Teenage depression

Teenage depression is more than just bad moods or broken hearts; it is a very serious clinical illness that will affect approximately 20% of teens before they reach adulthood. Left untreated, depression can lead to difficult home situations, problems at school, drug abuse, and worse, violence toward themselves and others.Certain young teens suffer from depression as result of situations surrounding their social or family life, but many are succeptable to the disease regardless of race, gender, income level or education. It is very important for parents to keep a watch on their teens - and to maintain a strong level of communication. Understanding the causes and warning signs of the illness can help parents prevent their teens from falling in to depression.


Depression Warning Signs

Common warning signs/symptoms of teenage depression

- Changes in eating and sleeping habits (eating and sleeping too much or too little)
- Significant change in weight (loss or gain)
- Often misses school and/or shows bad school performance
- Reclusive, withdrawing from friends or family members
- Quick to show anger/rage
- General restlessness or anxiety
- Overreacts to criticism, even constructive
- Seems very self conscious, guilty
- Unusual problems with authority
- No longer partakes in or enjoys activities and events they once loved
- Indecision, lack of concentration, or forgetfulness
- Feelings of worthlessness or guilt
- Frequent health complaints despite being healthy
- Lack of motivation and enthusiasm for every day life
- Drug/alcohol abuse
- Mentions or thoughts of suicide

Depression Causes

There are many causes of teen depression. The most common causes are:

- Significant life events like the death of a family member or close friend, parents divorce or split, breaking up with a boyfriend or girlfriend, or moving to a new school/area.
- Emotional/Physical neglect, being separated from a nurturer, abuse, damage to self esteem.
- Many changes happening too quickly can cause depression. For some teens, any major change at one time can trigger symptoms.
- Stress, especially in cases where the teen has little or no emotional support from parents, other family members, or friends.
- Past traumatic events or experiences like sexual abuse, general abuse, or other major experiences often harbor deep within a child and emerge in the teen years. Most children are unable to process these types of events when they happen, but of course, they remember them. As they age, the events/experiences become clearer and they gain new understanding.
- Changes associated with puberty often cause emotions labeled as depression.
- Abuse of drugs or other substances can cause changes in the brainÕs chemistry, in many cases, causing some types of depression.
- Some medical conditions such as hypothyroidism are believed to affect hormone and mood balance. Physical pain that is chronic can also trigger depression. In many cases, depression caused by medical conditions disappears when medical attention is sought and treatment occurs.
- Depression is a genetic disorder, and teens with family members who have suffered from depression have a higher chance of developing it themselves.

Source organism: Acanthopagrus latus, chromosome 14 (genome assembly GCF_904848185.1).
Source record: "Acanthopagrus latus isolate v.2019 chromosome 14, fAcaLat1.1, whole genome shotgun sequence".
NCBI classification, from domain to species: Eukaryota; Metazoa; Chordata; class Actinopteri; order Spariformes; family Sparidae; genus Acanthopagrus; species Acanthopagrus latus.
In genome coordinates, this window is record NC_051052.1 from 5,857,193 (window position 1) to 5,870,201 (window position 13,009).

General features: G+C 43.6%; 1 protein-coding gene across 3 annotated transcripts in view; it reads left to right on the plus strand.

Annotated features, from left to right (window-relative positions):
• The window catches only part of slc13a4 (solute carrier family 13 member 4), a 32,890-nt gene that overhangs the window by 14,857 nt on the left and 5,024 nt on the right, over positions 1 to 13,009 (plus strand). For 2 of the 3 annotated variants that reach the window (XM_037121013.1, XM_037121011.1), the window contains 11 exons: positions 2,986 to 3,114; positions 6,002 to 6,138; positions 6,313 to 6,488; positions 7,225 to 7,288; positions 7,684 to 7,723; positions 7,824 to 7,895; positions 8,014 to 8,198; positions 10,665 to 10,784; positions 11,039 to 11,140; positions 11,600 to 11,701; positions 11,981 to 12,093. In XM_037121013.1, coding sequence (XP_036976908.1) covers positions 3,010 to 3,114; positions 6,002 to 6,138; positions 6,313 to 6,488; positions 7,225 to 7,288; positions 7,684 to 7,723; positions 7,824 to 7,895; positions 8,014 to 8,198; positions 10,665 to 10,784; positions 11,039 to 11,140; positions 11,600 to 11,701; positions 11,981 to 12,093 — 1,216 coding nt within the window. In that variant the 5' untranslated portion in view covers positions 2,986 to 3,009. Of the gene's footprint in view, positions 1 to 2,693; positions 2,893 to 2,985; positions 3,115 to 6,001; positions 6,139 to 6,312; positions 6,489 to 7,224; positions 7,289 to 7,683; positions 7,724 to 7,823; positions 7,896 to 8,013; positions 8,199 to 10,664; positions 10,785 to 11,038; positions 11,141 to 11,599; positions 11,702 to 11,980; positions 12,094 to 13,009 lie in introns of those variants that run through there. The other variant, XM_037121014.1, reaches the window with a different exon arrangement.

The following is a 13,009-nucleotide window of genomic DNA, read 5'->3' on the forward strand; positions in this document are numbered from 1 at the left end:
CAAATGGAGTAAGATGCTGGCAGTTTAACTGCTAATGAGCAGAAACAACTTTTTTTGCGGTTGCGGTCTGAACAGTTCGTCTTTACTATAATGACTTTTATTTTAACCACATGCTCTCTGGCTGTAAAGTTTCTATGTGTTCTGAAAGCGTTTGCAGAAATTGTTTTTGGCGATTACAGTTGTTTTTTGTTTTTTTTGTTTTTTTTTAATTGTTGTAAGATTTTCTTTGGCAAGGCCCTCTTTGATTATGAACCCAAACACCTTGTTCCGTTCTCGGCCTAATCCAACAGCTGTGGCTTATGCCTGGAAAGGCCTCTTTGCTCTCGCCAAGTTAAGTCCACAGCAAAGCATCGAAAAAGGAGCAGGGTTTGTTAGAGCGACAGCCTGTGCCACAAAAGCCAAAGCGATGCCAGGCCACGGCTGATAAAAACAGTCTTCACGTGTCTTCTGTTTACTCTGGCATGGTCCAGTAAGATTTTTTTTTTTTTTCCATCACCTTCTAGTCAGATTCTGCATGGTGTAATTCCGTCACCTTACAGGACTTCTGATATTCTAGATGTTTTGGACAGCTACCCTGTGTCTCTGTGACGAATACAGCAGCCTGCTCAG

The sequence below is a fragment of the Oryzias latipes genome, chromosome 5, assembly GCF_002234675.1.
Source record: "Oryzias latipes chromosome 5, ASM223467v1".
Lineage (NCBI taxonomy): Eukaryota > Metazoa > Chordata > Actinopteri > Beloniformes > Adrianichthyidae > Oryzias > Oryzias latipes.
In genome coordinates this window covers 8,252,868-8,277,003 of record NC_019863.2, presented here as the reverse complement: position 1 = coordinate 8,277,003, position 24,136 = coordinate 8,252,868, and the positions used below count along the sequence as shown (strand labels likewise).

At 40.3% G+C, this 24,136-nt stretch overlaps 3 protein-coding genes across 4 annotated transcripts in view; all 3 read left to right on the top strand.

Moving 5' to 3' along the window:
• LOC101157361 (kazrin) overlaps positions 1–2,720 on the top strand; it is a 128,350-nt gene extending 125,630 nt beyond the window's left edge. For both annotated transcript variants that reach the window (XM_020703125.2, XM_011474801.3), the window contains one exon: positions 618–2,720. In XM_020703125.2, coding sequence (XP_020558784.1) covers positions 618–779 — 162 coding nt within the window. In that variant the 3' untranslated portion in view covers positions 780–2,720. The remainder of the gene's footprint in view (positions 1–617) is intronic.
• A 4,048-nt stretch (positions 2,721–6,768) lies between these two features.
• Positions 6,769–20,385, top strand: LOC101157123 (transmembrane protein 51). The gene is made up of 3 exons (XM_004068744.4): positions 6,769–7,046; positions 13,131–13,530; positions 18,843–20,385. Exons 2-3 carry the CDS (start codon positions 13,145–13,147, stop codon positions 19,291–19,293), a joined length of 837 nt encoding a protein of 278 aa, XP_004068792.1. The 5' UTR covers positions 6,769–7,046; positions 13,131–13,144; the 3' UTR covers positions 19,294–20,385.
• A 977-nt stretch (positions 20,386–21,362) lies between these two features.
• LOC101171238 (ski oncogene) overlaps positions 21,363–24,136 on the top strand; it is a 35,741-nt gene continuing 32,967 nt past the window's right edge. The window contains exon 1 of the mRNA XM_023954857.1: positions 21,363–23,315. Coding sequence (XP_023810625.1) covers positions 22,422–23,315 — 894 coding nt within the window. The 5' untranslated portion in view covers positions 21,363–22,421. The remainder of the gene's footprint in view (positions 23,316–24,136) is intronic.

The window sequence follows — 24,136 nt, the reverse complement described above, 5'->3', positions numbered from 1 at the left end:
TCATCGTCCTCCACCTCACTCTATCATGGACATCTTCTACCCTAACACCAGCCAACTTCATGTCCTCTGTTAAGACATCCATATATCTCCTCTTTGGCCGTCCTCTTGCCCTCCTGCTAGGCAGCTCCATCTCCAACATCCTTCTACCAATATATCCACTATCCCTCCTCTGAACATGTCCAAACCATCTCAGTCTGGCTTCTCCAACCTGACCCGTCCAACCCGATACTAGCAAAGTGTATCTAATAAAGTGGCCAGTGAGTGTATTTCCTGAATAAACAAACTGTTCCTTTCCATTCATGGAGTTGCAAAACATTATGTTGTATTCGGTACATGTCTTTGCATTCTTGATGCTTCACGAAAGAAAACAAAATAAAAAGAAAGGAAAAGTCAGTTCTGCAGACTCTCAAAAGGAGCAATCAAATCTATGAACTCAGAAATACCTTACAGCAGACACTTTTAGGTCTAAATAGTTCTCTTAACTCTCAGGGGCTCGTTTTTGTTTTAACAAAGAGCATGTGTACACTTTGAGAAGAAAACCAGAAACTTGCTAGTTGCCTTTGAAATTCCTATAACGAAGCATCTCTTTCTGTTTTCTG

Depression Statistics

Depression is the most common mental health disorder or illness in the US among teenagers and adults. These alarming statistics show that this is a very large and concerning problem.

- About 20 percent of teens will experience teen depression before they reach adulthood.
- Somewhere between 10 and 15 percent of teens show symptoms of depression at any given time.
- About 5 percent of teens are suffering from major depression at any one time.
- As many as 8.3 percent of teens suffer from depression for at least a year at a time.
- Most teens with depression will suffer from more than one episode. 20 to 40 percent will have more than one episode within two years, and 70 percent will have more than one episode before adulthood. Episodes of teen depression generally last about 8 months.
- Dysthymia, a type of mild, long-lasting depression, affects about 2 percent of teens, and about the same percentage of teens develop bipolar disorder in their late teenage years. 15 percent of teens with depression eventually develop bipolar disorder.
- A small percent of teens also suffer from seasonal depression, usually during the winter months in higher latitudes.
- 30 percent of teens suffering from depression will also develop one or more problems with substance abuse.
- Less than 33 percent of teens suffering from depression successfully seek and receive help for their disorder.


Erste Anzeichen
Übersicht über eine Depression
Was eine Depression NICHT ist

Ursachen für Depressionen

Ungünstige Faktoren
Depressionen bei Kindern
Depressionen bei Jugendlichen
Frauen und Depressionen
Männer und Depressionen

Depressionen im Alter

      Kinder mit         depressiven Eltern
      Depressive         Pseudodemenz

Verlauf und Prognose
Welcher Arzt ist der Richtige?
Arten von Depressionen
      Major Depression
      Bipolare Störungen

      Neurotische         Depression
      Reaktive Depression
      Symptomatische         Depression
      Zyklothyme Störung
      PMS und PDS

      Klimakterische         Depressionen

Den richtigen    Therapeuten finden

Das Gespräch
Interpersonelle    Psychotherapie
Kognitive    Umstrukturierung
    therapeutische     Verfahren


Geschafft - Endlich wieder gesund!
Aus der Depression lernen

Stress und Depressionen

Trauer und Depressionen
Rückfall vermeiden
Die richtige Ernährung
Rauchen und Depressionen
Hilfe bei Angsterkrankungen
Tipps für Betroffene
       Gesünder denken
       Selbstwertgefühl           steigern
Tipps für Angehörige
Suizid - Selbstmord
Gegen die Sinnlosigkeit
Zurück in den Job
Depressionen und Borderline
Karl's Tagebuch